Dr Antoniotti said that “based on these results, a confirmatory phase 3 trial will be started soon to investigate the added value of the addition of atezolizumab to first-line FOLFOXIRI plus bevacizumab” in molecularly-selected patients with pMMR and IS IC-high mCRC.

Antoniotti C, Rossini D, Pietrantonio F, et al. FOLFOXIRI plus bevacizumab and atezolizumab as upfront treatment of unresectable metastatic colorectal cancer (mCRC): updated and overall survival results of the phase II randomized AtezoTRIBE study [ASCO abstract 3500]. J Clin Oncol. 2023;41(16)(suppl).

Commentary: The AtezoTRIBE trial explored the effectiveness of combining chemotherapy, the vascular endothelial growth factor (VEGF) inhibitor bevacizumab, and the PD-L1 inhibitor atezolizumab in patients with pMMR tumors. The study found that patients with IS IC–high tumors showed significant improvements in PFS and OS compared with other groups. This suggests that there is significant promise for IS IC–high status to be a predictive biomarker for immunotherapy response. However, further research and the results of the phase 3 trial from the same group (AtezoTRIBE 2) are needed to establish it as a potential standard of care.

Both Tissue- and Blood-Based Assays Can Be Used to Identify Patients With HER2+ mCRC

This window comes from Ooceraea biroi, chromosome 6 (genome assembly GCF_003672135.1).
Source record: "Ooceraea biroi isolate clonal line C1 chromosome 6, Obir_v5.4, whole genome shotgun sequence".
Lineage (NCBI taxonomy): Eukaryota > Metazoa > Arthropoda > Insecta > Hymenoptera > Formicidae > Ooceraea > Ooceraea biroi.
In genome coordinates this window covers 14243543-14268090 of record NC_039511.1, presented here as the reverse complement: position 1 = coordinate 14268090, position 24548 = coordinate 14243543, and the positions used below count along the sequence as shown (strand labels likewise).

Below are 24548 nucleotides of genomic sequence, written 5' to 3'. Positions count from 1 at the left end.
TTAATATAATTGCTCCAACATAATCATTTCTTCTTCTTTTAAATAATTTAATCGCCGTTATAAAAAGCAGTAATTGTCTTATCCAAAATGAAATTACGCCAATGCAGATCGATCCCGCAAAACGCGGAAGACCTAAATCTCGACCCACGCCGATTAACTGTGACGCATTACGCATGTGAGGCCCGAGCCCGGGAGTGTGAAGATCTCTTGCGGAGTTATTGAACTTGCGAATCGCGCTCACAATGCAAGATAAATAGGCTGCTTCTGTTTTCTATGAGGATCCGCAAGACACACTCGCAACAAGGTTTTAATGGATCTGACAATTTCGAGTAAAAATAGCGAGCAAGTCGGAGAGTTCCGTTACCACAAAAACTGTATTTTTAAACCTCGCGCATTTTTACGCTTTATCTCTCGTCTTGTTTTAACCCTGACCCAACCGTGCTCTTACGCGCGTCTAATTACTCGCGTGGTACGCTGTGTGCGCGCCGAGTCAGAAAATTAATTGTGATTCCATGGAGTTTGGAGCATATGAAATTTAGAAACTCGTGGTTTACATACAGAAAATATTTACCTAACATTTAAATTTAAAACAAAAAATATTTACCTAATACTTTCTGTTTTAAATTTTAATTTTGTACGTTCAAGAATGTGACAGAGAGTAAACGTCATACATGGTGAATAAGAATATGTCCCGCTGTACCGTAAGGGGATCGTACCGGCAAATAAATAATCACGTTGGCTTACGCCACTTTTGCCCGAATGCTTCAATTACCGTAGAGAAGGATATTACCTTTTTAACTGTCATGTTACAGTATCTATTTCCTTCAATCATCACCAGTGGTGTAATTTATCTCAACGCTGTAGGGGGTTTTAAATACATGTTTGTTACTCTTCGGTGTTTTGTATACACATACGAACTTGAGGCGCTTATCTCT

The results of the MOUNTAINEER study led to the US Food and Drug Administration approval of tucatinib (Tukysa, Seagen) plus trastuzumab in patients with chemotherapy-refractory, HER2+, RAS wild-type mCRC. Now, an exploratory analysis of this study shows that both tissue- and blood-based methods of identifying HER2 positivity are effective at identifying patients who may benefit from treatment with this drug combination. 

The trial enrolled 114 patients with HER2+ mCRC as detected by at least one local testing platform: (1) IHC/fluorescence ISH (FISH); (2) tissue next-generation sequencing (NGS); or (3) blood NGS. Patients in cohorts A and B received tucatinib and trastuzumab, whereas patients in cohort C received tucatinib monotherapy. The primary endpoint was cORR. For the current analysis, which was presented Dr John H. Strickler, the investigators explored the correlations between tissue and blood-based assays and clinical outcomes among the 86 patients in cohorts A and B. A total of 70 IHC/FISH samples, 50 tissue NGS samples, and 71 blood NGS samples from these patients had evaluable results.